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You are here: Jake's Bones > My haggis skull, and how to track wild haggis (video)
Written by Jake on Sunday, April 01, 2012
This is a skull I am very excited about and I have been saving it for ages to write about today !
This is one of the animals most associated with Scotland, like red deer and golden eagles. Haggis are rare and most Scots still only see them once a year, usually towards the end of January. This haggis skull was a tremendous find, as it has the lower jaws and canines. I found it near my village in woods on the Maydupp estate.
The first thing you notice about this skull is the long snout with lots and lots of sharp teeth. Although haggis are small and hard to find, they are one of the greatest predators in Scotland, and some historians think that they are one of the reasons that bears died out in Scotland. They also hunt small deer, rabbits and primary school headteachers.
A haggis skull is unusual and unlike other mammal skulls.
It has two "neeps" which are bony spikes on the top of the head. The bone at the top is softer and has nerve endings in which helps then work out which way the wind is blowing. It has a big eye socket with the bone all the way round, and the eyes face forward which makes it good at hunting other animals. (Animals that get hunted a lot, like deer or sheep have their eyes at the side). It has a long snout packed with teeth. It has a dental formula of:
Upper jaw: 3:1:13:3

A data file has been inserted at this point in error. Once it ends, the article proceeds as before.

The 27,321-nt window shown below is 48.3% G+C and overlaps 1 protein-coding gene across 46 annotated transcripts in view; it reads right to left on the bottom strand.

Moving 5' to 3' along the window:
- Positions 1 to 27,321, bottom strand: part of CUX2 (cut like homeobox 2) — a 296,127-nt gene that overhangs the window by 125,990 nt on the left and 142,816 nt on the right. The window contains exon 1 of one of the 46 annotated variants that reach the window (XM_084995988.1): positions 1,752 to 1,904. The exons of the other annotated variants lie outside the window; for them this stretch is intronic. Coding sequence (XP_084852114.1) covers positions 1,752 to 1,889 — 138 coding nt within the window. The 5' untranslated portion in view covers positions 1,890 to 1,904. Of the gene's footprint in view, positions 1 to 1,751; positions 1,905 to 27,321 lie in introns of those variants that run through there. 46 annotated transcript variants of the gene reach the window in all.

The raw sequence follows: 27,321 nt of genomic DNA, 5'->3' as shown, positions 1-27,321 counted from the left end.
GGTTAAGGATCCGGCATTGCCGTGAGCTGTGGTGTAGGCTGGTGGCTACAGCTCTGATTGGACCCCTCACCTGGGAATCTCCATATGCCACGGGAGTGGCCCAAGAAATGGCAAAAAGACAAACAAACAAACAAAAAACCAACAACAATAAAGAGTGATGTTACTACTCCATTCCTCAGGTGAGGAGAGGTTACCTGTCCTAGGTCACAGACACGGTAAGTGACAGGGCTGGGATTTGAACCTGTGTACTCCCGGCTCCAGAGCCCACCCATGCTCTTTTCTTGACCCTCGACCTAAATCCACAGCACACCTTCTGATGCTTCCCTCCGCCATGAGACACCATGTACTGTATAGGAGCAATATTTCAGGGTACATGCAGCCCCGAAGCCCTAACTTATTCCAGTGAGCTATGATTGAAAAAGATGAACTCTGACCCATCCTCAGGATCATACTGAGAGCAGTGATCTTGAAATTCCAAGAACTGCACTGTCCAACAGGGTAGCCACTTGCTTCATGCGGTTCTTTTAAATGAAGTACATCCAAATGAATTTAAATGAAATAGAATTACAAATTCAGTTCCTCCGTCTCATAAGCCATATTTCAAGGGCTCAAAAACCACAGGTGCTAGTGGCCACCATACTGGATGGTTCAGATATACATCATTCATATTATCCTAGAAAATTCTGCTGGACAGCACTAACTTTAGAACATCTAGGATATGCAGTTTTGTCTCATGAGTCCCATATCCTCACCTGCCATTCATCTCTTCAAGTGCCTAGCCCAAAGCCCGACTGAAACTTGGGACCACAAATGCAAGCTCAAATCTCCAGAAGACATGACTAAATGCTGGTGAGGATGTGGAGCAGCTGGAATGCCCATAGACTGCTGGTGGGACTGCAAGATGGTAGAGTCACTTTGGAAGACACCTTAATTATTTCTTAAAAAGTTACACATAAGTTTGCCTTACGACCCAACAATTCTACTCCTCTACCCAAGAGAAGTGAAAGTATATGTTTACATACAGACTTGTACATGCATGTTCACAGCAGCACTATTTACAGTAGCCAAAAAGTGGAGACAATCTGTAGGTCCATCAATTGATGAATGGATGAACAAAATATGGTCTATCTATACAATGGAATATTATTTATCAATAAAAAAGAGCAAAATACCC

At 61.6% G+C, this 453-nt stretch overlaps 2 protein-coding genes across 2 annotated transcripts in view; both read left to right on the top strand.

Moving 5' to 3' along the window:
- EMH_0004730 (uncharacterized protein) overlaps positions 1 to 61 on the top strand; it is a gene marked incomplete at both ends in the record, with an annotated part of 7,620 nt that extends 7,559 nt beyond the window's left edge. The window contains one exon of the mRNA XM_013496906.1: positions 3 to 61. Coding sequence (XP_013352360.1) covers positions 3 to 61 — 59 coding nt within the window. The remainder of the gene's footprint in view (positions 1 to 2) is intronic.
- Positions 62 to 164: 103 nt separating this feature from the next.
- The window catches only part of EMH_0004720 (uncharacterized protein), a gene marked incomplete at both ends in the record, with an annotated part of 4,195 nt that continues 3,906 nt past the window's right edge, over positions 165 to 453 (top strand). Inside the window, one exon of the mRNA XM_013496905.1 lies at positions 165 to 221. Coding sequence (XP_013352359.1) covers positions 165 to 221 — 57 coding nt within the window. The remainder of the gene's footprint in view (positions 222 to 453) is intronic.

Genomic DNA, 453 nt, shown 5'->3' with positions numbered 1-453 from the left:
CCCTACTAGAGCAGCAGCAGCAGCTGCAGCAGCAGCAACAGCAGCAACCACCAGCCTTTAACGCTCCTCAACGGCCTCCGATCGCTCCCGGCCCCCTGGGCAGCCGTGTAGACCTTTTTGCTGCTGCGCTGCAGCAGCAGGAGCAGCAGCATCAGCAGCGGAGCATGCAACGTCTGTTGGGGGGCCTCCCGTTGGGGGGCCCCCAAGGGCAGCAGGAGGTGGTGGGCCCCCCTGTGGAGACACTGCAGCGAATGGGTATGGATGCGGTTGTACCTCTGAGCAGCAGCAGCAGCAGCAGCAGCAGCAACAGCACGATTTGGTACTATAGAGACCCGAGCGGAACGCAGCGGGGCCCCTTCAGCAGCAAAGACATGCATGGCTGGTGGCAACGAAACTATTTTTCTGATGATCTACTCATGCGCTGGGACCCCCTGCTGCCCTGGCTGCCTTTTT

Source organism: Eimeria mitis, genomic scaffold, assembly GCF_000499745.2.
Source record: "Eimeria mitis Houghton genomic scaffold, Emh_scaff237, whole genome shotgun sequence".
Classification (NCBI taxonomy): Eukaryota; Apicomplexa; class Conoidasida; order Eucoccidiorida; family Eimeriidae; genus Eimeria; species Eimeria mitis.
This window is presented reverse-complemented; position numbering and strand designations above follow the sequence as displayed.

Lower jaw: 3:0/1:13:3
which means three incisors at the top and bottom on each side, one (huge) canine at the top but usually none at the bottom, and 13 sharp pre-molars with three molars at the back which are for crunching bone. Here is the top canine (which are called "tatties" in Scots).
On the bottom jaw the canines are tiny and just emerging.
The neeps face forward. They look as if they are broken but it is just sensitive bone which allows the haggis to sense its surroundings.
Most haggis sold in Scotland is farmed, which means the haggis don't roam freely and are kept in big sheds. If you care about animals, always insist on free-range haggis when you buy at the supermarket.
Wild haggis were driven to extinction in mainland Scotland the 1700s because of the damage they caused to forests during the mating season, but some still survived on Shetland and Orkney. In the 1970s they were reintroduced back to mainland Scotland in a number of forests, including the Knotreall Estate in the Highlands, the Phaycce Woods in the Borders and the Maydupp Forest which is near where I live.
Here is a video from when I went to see if I could track wild haggis at Maydupp. They are very difficult to spot because they are small, good at hiding and mostly crepuscular (like deer), which means they mostly move about at twilight and that they like french pancakes. It took me all day to spot one, then it ran straight away from me making its weird noise.
Have you ever seen a haggis in the wild ? Post a comment if you have.